Story Cafe “Luxulyan to Newquay – an Example of Cornish Ingenuity”, Saturday 16th July

Story Cafe “Luxulyan to Newquay – an Example of Cornish Ingenuity”, Saturday 16th July

Saturday 16th July 2016 at 8.30pm Kings Arms, Luxulyan We are delighted to announce another of our very popular Story Cafes, this time focusing on Joseph Treffry who is recognised as one of the pioneers of the Industrial Revolution in Cornwall as well as many of the other engineers and scientists who contributed to Cornish Industry in the 19th Century. All are welcome!  ...
Bonfire Celebrations at Castle an Dinas

Bonfire Celebrations at Castle an Dinas

More than eighty adults and children came together on 23rd June to celebrate the Ancient Cornish Tradition of lighting a bonfire on Midsummer’s Eve.  It was hosted by St Columb Old Cornwall Society at Castle an Dinas, courtesy of Cornwall Heritage Trust.  Among the spectators were members of other Old Cornwall Societies, several Bards of the Cornish Gorsedd and trustees of Cornwall Heritage Trust. The history of the Midsummer bonfire dates back to the times of Pagan rituals.  The Church had to make a decision.  It could either suppress such Pagan Festivals or use them for its own purpose.  It decided the latter and the fires were allowed to continue and to occur on the Feast Day of John the Baptist.  The Cornish name for the Festival is ‘Golowan’ translated from Cornish as Gol(feast) and Jowan(John). There were plenty of hot pasties and cups of tea served by Sheila Neale, Rosemary Coley and Jean Smith, plus a huge bonfire at the St Columb celebration.  The Master of Ceremonies. Dave Crewes, started the event by welcoming everyone.  As is the custom, the Ceremony was spoken first in Cornish and then in English.  Following the lighting of the bonfire at 9pm, by Peter Wyper, the Lady of the Flowers, Barbara Wyper, cast her garland of flowers into the burning fire.  The garland is made up of ‘good’ and ‘bad’ herbs and tied together with ribbons of symbolic colours.  The ‘good’ herbs have medicinal properties and the ‘bad’ ones are poisonous. Then everyone gathered around the roaring fire for Community singing led by John Bennallick and aided by Mark Hawkins, playing the...
Introducing Hairy Tej at the Royal Cornwall Show 2016

Introducing Hairy Tej at the Royal Cornwall Show 2016

It was wonderful to meet so many members and new friends over the three days of the recent Royal Cornwall Show.  One of our guests was The Right Reverend Tim Thornton (Bishop of Truro) who can be seen in our photos with the Trust’s Chairman, Lt Col Philip Hills, and Vice Chairman, Mr Mike Hawkey. Our stand was well received and we were thrilled to meet lots of younger visitors who were hot on the trail of scarecrows!  The Show runs a scarecrow trail every year and this year we joined in the fun with a depiction of our new Iron Age character, Hairy Tej!  Hairy Tej will be helping out with children’s activities and events so watch this space for more news of him!        ...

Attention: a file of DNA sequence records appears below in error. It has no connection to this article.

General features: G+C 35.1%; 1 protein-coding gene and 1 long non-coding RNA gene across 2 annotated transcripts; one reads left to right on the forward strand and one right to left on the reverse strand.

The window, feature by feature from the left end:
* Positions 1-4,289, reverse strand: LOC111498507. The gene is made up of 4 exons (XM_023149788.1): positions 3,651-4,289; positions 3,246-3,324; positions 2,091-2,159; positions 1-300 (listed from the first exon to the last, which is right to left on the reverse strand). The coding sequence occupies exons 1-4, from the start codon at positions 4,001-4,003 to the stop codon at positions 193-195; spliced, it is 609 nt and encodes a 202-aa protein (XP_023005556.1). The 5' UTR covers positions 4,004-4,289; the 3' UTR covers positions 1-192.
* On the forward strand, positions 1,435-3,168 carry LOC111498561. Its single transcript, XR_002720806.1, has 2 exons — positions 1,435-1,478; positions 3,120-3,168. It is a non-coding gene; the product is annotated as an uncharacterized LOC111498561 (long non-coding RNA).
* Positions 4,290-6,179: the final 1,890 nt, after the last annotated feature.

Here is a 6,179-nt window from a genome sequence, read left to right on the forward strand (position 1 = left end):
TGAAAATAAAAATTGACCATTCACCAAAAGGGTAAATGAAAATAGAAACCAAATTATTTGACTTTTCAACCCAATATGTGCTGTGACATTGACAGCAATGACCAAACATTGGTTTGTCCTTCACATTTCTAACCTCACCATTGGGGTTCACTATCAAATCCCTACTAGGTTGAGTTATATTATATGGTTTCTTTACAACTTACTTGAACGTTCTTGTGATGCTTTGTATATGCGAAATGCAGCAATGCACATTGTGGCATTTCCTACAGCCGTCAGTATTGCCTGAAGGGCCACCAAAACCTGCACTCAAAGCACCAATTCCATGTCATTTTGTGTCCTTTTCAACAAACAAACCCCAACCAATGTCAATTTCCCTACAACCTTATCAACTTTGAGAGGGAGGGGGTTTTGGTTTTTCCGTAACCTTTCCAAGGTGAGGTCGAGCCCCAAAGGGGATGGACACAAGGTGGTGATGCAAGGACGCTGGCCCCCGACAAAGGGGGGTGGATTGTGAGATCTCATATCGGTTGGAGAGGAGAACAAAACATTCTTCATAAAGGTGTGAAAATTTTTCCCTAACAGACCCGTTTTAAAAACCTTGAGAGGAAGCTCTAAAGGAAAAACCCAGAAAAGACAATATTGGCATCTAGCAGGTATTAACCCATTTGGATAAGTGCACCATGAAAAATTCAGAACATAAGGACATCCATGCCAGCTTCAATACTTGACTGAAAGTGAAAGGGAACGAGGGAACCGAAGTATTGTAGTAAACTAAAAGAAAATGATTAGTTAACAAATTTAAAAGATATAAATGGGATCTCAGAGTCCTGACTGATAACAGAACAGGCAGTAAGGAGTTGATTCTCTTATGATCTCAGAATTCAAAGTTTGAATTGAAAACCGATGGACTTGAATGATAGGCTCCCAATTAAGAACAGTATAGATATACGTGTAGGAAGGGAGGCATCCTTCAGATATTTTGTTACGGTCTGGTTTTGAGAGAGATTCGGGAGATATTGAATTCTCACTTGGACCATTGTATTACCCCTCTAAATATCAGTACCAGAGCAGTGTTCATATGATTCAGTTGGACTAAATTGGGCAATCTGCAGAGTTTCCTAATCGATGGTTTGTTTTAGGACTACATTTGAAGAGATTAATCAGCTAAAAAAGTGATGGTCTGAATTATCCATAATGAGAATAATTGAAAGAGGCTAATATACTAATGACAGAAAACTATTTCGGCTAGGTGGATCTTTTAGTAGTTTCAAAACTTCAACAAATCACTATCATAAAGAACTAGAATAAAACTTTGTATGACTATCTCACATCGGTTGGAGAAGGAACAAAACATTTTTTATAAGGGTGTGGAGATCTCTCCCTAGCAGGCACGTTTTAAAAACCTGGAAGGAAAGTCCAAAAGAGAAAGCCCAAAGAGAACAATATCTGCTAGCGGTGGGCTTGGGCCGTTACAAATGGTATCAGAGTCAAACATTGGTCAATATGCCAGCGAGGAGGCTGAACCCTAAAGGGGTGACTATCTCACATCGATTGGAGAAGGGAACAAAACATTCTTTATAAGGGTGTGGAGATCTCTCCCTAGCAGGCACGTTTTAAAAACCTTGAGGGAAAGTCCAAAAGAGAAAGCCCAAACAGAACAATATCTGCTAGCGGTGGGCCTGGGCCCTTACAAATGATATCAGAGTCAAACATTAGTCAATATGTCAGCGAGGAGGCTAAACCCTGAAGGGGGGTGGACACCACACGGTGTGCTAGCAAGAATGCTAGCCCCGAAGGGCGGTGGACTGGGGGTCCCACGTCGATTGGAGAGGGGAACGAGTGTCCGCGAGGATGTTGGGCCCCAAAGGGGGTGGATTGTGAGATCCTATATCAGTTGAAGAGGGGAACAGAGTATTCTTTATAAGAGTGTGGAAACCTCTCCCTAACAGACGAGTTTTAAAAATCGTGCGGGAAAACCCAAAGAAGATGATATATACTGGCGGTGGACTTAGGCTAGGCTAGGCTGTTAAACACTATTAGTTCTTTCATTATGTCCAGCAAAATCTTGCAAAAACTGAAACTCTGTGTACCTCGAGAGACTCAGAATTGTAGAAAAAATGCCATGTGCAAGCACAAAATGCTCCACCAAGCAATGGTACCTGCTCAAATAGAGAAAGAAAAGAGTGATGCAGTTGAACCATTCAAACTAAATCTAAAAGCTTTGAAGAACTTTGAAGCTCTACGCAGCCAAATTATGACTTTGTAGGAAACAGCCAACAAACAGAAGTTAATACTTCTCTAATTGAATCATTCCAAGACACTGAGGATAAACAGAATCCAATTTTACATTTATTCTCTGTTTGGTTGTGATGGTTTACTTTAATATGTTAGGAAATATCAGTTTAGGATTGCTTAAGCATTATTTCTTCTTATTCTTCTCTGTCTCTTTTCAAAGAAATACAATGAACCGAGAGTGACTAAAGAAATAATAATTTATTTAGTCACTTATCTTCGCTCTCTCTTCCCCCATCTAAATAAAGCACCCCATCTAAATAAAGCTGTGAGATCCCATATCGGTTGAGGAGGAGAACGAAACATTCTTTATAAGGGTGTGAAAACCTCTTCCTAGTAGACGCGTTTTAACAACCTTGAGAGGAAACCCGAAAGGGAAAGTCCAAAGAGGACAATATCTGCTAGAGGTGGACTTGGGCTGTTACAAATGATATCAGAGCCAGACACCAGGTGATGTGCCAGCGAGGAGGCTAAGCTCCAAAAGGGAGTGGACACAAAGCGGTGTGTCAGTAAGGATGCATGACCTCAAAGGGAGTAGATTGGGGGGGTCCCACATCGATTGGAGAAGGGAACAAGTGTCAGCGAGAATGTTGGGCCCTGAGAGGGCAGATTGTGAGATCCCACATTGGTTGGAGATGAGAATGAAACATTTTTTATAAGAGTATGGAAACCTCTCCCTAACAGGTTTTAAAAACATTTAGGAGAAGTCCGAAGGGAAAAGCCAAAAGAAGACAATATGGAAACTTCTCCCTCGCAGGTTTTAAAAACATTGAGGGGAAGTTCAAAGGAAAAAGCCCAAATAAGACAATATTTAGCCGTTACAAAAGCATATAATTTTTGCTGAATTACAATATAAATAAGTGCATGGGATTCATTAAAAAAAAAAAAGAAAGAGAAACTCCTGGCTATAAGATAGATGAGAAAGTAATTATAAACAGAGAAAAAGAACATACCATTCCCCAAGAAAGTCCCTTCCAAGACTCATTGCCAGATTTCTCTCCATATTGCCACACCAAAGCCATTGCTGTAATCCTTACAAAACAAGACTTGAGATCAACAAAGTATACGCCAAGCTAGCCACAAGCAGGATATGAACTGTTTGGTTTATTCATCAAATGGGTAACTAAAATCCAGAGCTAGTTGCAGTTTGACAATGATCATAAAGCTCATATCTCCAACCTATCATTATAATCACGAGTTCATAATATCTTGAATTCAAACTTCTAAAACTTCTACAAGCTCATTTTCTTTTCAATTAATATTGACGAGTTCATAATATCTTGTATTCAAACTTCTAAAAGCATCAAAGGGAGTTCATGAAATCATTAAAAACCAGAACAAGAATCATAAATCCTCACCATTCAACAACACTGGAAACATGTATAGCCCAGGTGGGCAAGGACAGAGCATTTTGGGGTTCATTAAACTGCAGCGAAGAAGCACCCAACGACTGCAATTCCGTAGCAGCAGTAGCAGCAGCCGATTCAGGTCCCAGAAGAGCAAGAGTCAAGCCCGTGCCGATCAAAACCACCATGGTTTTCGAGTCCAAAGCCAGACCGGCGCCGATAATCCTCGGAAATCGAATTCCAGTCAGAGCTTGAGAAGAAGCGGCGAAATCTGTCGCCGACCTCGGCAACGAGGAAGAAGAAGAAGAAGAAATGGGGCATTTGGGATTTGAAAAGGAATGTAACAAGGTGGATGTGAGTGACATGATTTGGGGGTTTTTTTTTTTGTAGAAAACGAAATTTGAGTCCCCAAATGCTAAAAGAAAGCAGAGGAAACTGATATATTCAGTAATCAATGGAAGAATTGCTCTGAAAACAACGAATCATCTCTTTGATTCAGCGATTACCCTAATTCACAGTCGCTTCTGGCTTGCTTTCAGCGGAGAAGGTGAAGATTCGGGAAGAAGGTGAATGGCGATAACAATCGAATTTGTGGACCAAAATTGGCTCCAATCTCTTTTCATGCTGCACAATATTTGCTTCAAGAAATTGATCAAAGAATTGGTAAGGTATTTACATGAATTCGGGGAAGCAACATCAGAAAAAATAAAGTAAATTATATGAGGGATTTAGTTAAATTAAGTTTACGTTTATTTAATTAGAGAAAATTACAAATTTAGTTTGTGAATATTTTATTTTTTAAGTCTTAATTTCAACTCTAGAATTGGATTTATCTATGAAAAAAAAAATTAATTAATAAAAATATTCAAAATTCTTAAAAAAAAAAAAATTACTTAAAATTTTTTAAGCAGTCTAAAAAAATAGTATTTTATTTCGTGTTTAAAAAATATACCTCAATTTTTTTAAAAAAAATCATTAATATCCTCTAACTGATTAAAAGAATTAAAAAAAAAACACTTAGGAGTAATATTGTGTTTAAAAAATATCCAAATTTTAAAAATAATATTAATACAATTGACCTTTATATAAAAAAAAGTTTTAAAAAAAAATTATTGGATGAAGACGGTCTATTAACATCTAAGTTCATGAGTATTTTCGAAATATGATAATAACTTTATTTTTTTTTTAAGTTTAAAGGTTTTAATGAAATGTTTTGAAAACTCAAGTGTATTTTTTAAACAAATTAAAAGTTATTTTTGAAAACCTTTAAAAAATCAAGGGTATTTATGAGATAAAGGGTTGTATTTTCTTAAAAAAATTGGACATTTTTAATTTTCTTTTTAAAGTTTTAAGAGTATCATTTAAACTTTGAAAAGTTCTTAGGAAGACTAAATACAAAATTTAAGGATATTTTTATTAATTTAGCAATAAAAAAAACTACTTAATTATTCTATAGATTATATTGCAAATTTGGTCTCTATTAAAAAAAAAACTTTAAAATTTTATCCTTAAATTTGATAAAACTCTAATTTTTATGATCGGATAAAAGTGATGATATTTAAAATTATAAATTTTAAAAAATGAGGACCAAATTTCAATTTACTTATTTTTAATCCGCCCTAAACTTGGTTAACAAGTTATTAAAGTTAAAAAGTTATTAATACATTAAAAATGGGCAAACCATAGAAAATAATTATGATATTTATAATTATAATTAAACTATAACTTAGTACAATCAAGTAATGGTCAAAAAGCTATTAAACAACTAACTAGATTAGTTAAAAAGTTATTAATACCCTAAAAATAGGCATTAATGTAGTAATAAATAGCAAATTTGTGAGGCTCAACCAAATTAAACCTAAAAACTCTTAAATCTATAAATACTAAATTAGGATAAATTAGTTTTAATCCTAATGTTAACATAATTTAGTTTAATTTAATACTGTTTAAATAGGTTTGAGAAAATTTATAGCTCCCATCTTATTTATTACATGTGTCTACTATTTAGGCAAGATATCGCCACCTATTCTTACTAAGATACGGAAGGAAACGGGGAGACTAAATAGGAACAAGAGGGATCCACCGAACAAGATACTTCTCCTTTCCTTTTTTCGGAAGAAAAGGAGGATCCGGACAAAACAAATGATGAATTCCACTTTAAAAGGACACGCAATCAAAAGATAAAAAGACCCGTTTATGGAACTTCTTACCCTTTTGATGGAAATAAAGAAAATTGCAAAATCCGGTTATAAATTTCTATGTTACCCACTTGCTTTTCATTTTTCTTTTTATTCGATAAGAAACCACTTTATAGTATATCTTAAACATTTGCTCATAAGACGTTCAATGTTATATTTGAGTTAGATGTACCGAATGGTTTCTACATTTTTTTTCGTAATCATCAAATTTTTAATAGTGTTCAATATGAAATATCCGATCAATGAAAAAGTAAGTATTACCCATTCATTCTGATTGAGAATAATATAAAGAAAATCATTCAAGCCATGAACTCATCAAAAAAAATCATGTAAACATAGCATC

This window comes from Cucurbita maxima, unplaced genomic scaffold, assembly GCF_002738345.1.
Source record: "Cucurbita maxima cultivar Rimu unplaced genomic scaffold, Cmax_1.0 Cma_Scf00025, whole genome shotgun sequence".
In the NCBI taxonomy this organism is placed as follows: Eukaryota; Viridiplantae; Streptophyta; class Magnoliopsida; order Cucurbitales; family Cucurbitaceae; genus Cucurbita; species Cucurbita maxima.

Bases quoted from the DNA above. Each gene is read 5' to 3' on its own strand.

The Guizer’s Tale

The Guizer’s Tale

The latest Cornish Story Café was held in the King’s Arms, Luxulyan on 26 May. An audience of nearly forty was treated to an excellent evening of storytelling, music and acting from Merv Davey and his wife Alison. The theme of the evening followed the story of Cornish Guizing from its roots in the mystery plays to the present day with Pybaplus as a “special guest”. Guizer, Geeze Dancer or Goosey Dancer is a delightful dialect term that has its roots in both Cornish and English but has come to mean a folk custom involving a mixture of stories, drama, songs, dance and a certain element of misrule. Its Cornish origin is from the word “geys”, that means mockery, a jest or indeed a custom  and in English of course it has connotations of disguise. The Cornish Geeze Dancers may well be able to trace their lineage to the Cornish Mystery plays indeed the last few lines of Gwreans an Bys transcribed in 1611  announce: Minstrels growgh dhyn ny pyba May hallan warbarthe downssya Del ew an vaner ha’n geys Minstrels, pipe for us That we may together dance As is the manner and the guise   Merv and Alison performed the story with a range of traditional Cornish instruments that included the pipes and harp with a final appearance of the “special guest”! The evening was rounded off by questions from the floor and traditional Cornish music led by Merv and...